Third-parties are confirming that Dassault Systeme's "open" 3DXML format is in fact not so open.
I have learned from a company (specialized in writing translation software) that 3DXML contains "two binary formats that are not open at all." This is strange, given that XML is supposed to be self-documenting and in ASCII so that both humans and computers can read it easily.
Another source examined Dassault's license agreement for using 3DXML, and found it to be quite restrictive. (Why does an "open" format even need a license?) It may be worrying for potential partners that 3DXML:
- contains trade secrets.
- cannot be reverse engineered, etc.
- cannot be used for derivative works.
- cannot be used for commerical products.
- cannot have its protective security system disabled (what????)
- is limited to one-year use, and then must be destroyed (are you sweating yet?)
- and has not been fully documented by Dassault.
Perhaps the strangest sentence is: "You may not display, reproduce, publicize [a word or two is missing here] except for your own internal use, expressly excluding any commercial purpose." So, you can't even talk about 3DXML. (Reminds me of the judge's order here in Canada preventing people, who legally purchased the new Harry Potter book early, from even reading the book.) Reading the license, I get the feeling that DS's legal team slapped on standard license terms, and doesn't really understand that "open" requires different treatment -- such as: come one, come all.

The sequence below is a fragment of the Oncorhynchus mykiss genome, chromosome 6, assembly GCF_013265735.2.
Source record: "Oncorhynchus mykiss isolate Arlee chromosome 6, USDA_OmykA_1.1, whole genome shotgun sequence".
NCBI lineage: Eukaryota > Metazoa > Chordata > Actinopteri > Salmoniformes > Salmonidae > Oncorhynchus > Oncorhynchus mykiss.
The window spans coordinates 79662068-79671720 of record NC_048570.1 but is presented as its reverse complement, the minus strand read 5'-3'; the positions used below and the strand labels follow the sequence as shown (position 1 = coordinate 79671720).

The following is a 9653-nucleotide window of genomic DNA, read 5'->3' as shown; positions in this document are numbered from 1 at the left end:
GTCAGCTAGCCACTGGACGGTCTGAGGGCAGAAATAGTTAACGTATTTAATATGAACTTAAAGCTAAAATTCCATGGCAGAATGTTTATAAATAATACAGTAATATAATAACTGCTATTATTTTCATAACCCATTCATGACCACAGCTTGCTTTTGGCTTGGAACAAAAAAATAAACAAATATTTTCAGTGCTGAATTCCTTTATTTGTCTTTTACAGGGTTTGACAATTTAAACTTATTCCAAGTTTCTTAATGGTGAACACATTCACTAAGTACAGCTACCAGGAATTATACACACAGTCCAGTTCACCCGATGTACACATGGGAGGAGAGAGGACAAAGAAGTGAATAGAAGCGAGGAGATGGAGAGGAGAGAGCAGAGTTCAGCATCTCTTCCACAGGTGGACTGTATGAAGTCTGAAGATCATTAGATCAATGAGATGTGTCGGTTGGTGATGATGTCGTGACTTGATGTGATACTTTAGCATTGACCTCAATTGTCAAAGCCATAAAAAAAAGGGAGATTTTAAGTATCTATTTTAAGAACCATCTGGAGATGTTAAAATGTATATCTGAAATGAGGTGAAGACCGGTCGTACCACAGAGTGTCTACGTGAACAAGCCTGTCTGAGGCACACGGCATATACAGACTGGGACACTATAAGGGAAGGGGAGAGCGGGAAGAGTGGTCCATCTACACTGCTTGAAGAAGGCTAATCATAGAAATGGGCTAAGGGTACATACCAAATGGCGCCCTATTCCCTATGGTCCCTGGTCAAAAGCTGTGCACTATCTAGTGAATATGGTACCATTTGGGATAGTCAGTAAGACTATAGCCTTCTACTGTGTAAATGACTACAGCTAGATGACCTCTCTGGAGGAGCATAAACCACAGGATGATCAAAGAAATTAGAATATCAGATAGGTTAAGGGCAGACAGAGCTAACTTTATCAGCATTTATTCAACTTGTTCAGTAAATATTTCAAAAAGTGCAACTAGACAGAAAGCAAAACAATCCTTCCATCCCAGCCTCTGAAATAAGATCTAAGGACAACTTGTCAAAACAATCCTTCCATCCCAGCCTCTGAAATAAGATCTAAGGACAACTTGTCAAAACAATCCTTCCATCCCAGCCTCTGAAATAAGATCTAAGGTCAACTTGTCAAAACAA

Could the "open" 3DXML be hobbled by the closed XVL? It's helpful to know that the "open" 3DXML is based on the proprietary XVL from Lattice, and so it could be that many of the prohibitions relate to the XVL portion. Ironically, Lattice told me they had to wait for Dassault to explain 3DXML to Lattice.
Who is to blame for this mess? If nothing else, it gives a nod to other 3D formats that are less restrictive.